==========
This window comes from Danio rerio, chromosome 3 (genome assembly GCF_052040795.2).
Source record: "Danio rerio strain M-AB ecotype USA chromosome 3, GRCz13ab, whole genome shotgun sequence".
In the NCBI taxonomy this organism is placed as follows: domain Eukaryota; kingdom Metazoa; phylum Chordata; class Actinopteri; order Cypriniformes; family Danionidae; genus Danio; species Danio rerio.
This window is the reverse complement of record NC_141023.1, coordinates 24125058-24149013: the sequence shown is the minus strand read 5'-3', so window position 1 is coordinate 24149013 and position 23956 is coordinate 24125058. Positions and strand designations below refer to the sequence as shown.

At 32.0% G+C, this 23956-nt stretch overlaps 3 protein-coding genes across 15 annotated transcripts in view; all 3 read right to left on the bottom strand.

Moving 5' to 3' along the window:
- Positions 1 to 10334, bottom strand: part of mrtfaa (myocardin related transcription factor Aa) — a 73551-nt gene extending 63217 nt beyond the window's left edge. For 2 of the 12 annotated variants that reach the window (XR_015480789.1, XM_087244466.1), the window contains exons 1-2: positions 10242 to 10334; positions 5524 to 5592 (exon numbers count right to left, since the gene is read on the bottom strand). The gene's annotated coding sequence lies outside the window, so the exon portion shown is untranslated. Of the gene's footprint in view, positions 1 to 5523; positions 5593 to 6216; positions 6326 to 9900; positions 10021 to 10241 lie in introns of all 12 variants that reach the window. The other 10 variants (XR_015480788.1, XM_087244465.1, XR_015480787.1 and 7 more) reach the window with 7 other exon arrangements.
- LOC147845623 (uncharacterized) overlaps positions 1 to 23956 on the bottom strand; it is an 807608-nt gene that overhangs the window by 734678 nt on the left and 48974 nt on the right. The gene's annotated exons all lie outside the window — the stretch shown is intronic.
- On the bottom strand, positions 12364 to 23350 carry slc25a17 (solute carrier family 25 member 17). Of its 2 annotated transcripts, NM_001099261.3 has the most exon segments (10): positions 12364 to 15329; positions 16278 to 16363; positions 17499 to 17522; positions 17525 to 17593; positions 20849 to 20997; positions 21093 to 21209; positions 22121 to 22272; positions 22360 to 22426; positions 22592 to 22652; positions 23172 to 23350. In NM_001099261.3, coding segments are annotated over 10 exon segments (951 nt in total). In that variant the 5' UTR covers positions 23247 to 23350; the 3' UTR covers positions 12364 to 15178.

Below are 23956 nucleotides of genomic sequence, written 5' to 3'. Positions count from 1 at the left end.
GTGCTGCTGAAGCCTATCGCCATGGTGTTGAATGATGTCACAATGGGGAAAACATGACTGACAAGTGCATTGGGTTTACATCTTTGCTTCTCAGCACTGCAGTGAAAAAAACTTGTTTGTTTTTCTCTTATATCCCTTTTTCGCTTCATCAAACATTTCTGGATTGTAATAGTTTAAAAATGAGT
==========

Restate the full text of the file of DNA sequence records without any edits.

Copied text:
This window comes from Danio rerio, chromosome 3 (genome assembly GCF_052040795.2).
Source record: "Danio rerio strain M-AB ecotype USA chromosome 3, GRCz13ab, whole genome shotgun sequence".
In the NCBI taxonomy this organism is placed as follows: domain Eukaryota; kingdom Metazoa; phylum Chordata; class Actinopteri; order Cypriniformes; family Danionidae; genus Danio; species Danio rerio.
This window is the reverse complement of record NC_141023.1, coordinates 24125058-24149013: the sequence shown is the minus strand read 5'-3', so window position 1 is coordinate 24149013 and position 23956 is coordinate 24125058. Positions and strand designations below refer to the sequence as shown.

At 32.0% G+C, this 23956-nt stretch overlaps 3 protein-coding genes across 15 annotated transcripts in view; all 3 read right to left on the bottom strand.

Moving 5' to 3' along the window:
- Positions 1 to 10334, bottom strand: part of mrtfaa (myocardin related transcription factor Aa) — a 73551-nt gene extending 63217 nt beyond the window's left edge. For 2 of the 12 annotated variants that reach the window (XR_015480789.1, XM_087244466.1), the window contains exons 1-2: positions 10242 to 10334; positions 5524 to 5592 (exon numbers count right to left, since the gene is read on the bottom strand). The gene's annotated coding sequence lies outside the window, so the exon portion shown is untranslated. Of the gene's footprint in view, positions 1 to 5523; positions 5593 to 6216; positions 6326 to 9900; positions 10021 to 10241 lie in introns of all 12 variants that reach the window. The other 10 variants (XR_015480788.1, XM_087244465.1, XR_015480787.1 and 7 more) reach the window with 7 other exon arrangements.
- LOC147845623 (uncharacterized) overlaps positions 1 to 23956 on the bottom strand; it is an 807608-nt gene that overhangs the window by 734678 nt on the left and 48974 nt on the right. The gene's annotated exons all lie outside the window — the stretch shown is intronic.
- On the bottom strand, positions 12364 to 23350 carry slc25a17 (solute carrier family 25 member 17). Of its 2 annotated transcripts, NM_001099261.3 has the most exon segments (10): positions 12364 to 15329; positions 16278 to 16363; positions 17499 to 17522; positions 17525 to 17593; positions 20849 to 20997; positions 21093 to 21209; positions 22121 to 22272; positions 22360 to 22426; positions 22592 to 22652; positions 23172 to 23350. In NM_001099261.3, coding segments are annotated over 10 exon segments (951 nt in total). In that variant the 5' UTR covers positions 23247 to 23350; the 3' UTR covers positions 12364 to 15178.

Below are 23956 nucleotides of genomic sequence, written 5' to 3'. Positions count from 1 at the left end.
GTGCTGCTGAAGCCTATCGCCATGGTGTTGAATGATGTCACAATGGGGAAAACATGACTGACAAGTGCATTGGGTTTACATCTTTGCTTCTCAGCACTGCAGTGAAAAAAACTTGTTTGTTTTTCTCTTATATCCCTTTTTCGCTTCATCAAACATTTCTGGATTGTAATAGTTTAAAAATGAGT